The next period, 140 years from Jephtha to the fourth of Solomon, has to include the rest of the judges, including Samuel, followed by the reigns of Saul, David and Solomon. Based on Acts 13:20 (NIV), the chart puts Samuel's judgeship immediately after the last of the judges - it appears that, apart from Eli, they were all consecutive following Jephtha. Allowing for a 40 year reign for Saul, this results in a period of 26 years for Samuel's judgeship, plus the number of years David and Solomon reigned concurrently. (1K.1).

Samuel also followed directly after Eli's 40 year judgeship, so Eli must have been concurrent with other judges. It is also convenient to consider his time to be concurrent with the 40 year oppression by the Philistines, during which period we can probably also place Samson. The Philistines were subdued all the time of Samuel (1 Sam. 7:13).

It was when Samuel was old that Israel asked for a king (1 Sam. 8:1-5) so it is instructive to try to assess his age around this time. Eli was a priest and, under the law, a priest officiated between the ages of 20 and 60 years old. Eli was still officiating when Samuel had his message from the LORD. If we suppose that Samuel was twelve years old (the age of responsibility) on this occasion, he must have been at least 50 when Eli died at the age of 98. Thus, according to the chart, Samuel would be at least 76 years old when Israel asked for a king, an age which harmonises with the Biblical record that he was an old man (1 Sam. 8: 5).

One other piece of information, which has caused doubt concerning the Biblical record, is the information that the ark abode in Kirjath-jearim twenty years (1 Sam. 7:2). Since it was moved from there by David when he reigned in Jerusalem (at least seven years into his reign), it has been said that a reign of 40 years for Saul, as testified by Paul (Acts 13:21), is impossible. However, according to the chart, the twenty years of 1 Sam. 7:2 fell within Samuel's judgeship and we read later, And Saul said unto Ahiah, Bring hither the ark of God. For the ark of God was at that time with the children of Israel (1 Sam.14:18). This was while Saul was in Gibeah of Benjamin. Therefore the ark had already been removed from Kirjath-jearim before the time of David and must have been sent back in the intervening period. This fact removes the difficulty alluded to.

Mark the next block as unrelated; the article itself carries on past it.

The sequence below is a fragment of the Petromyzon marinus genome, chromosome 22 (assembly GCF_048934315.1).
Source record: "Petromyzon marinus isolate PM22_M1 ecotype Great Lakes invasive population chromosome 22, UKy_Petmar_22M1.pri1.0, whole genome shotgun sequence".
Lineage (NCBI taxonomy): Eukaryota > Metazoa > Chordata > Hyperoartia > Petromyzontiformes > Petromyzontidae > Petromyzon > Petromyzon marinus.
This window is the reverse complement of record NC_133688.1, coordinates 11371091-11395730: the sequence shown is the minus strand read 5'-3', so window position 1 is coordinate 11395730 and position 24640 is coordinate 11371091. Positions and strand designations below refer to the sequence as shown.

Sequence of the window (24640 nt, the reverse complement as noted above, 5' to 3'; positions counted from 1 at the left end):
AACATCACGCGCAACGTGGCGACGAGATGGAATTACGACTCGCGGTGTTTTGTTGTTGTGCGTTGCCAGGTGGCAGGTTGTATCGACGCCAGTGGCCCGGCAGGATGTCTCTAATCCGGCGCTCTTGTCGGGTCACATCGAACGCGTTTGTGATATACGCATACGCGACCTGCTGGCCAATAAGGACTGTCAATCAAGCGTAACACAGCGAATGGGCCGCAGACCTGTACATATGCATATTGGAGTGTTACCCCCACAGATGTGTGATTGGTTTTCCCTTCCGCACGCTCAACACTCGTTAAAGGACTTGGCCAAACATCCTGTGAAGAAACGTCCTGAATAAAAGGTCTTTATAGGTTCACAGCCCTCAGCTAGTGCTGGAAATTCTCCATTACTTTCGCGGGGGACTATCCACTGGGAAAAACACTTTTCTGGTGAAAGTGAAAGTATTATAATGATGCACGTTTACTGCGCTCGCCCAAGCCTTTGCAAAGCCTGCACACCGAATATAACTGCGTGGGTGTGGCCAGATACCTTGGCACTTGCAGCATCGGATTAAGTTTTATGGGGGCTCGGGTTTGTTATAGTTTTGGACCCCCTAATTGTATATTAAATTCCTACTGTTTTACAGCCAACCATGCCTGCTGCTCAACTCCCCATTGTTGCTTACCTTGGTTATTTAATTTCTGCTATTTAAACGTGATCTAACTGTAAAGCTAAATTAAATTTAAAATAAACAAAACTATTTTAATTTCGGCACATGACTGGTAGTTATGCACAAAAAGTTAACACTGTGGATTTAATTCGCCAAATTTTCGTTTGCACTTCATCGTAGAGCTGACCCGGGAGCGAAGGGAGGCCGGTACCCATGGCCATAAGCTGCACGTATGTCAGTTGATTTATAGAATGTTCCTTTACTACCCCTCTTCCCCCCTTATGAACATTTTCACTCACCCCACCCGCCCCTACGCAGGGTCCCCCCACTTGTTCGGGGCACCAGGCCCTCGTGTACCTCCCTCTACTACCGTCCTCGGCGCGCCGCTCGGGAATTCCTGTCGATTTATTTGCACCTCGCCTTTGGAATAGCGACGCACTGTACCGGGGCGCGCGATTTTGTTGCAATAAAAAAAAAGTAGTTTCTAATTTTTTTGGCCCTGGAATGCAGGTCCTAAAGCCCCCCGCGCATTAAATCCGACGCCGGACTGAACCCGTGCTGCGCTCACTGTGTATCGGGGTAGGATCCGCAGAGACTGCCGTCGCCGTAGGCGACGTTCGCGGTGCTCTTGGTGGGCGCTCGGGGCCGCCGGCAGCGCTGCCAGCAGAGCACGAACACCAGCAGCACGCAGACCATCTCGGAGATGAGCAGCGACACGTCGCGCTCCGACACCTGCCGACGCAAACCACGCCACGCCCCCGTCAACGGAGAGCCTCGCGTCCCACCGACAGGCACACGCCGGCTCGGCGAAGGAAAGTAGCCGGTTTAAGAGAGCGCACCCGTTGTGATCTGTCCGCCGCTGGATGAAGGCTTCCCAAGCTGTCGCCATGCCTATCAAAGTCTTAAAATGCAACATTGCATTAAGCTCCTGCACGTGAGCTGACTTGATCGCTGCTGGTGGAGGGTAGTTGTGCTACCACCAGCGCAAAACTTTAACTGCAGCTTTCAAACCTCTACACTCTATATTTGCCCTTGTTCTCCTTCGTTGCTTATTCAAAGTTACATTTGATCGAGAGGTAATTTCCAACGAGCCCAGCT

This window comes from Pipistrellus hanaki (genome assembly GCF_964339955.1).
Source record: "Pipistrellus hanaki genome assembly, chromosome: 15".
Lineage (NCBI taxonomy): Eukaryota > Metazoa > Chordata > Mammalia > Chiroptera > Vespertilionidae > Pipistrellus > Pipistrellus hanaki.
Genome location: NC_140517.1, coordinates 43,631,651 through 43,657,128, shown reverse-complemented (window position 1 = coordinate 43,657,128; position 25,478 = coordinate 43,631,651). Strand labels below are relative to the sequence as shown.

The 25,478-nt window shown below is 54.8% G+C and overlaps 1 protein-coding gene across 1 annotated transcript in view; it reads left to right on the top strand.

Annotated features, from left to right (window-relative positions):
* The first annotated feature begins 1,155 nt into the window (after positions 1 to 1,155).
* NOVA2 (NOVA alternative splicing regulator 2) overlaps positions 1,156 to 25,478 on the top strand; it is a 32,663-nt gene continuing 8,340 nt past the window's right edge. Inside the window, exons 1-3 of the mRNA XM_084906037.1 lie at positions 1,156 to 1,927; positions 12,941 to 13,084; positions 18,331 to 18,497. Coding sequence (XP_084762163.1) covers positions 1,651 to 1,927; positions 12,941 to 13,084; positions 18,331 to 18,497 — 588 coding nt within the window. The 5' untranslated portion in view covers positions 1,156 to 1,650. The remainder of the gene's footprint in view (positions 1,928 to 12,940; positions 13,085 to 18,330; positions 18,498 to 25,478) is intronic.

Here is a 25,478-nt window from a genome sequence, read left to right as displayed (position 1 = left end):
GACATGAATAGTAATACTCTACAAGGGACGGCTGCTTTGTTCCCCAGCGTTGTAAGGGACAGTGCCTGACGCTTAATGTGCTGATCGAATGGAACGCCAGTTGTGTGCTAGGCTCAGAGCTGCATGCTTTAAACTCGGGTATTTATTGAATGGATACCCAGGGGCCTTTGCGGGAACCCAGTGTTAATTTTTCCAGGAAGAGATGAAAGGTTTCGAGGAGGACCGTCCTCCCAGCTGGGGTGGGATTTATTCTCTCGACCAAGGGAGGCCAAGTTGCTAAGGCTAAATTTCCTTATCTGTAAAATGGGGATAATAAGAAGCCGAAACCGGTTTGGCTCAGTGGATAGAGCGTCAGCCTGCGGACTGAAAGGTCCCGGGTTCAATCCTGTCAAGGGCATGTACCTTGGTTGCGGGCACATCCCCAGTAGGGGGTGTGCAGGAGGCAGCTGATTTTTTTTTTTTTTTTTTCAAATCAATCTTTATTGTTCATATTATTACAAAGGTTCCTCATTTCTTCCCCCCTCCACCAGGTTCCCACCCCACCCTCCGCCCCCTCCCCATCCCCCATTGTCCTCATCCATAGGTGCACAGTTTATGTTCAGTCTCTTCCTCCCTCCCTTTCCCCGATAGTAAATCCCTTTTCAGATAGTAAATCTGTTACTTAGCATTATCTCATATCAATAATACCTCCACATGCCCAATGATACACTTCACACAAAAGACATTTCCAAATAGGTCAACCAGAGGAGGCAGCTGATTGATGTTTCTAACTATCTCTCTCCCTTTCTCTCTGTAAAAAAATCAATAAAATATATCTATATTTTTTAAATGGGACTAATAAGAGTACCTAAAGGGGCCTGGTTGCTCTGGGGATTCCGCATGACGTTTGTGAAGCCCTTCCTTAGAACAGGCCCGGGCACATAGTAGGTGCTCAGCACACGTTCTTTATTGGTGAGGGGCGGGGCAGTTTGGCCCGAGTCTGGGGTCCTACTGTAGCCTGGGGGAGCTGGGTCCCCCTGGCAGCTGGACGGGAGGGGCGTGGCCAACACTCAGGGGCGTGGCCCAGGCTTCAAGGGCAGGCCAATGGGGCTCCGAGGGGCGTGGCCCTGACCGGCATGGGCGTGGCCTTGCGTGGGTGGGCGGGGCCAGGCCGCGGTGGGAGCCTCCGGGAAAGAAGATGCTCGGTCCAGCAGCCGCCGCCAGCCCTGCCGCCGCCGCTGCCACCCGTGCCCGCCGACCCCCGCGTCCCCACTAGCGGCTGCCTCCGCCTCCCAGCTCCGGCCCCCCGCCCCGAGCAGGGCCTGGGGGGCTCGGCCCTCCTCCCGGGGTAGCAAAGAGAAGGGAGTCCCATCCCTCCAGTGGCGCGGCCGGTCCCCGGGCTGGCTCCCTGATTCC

The chart throws up an interesting chronological synchronism with Egypt. There is a unique and famous reference to Israel in a granite stela of Pharaoh Merenptah, Israel is desolated and has no seed... Gardiner1 gives dates of c1224 - 1214BC for this Pharaoh. These dates agree well with the seven year period of oppression of Israel by Midian (1220 - 1213BC) where we read, [the Midianites]... destroyed the increase of the earth, till thou come unto Gaza, and left no sustenance for Israel, neither sheep, nor ox, nor ass...And Israel was greatly impoverished because of the Midianites;... (Jud.6: 4...6). The term 'has no seed' is a description used several times in Egyptian records for describing a defeated and plundered people, so it appears that this reference to Israel was just describing their current state of affairs in common with other parts of the land of Canaan (including Gaza) referred to in the same stela.

(1) Egypt of the Pharaohs, Sir Alan Gardiner, OUP, 1961.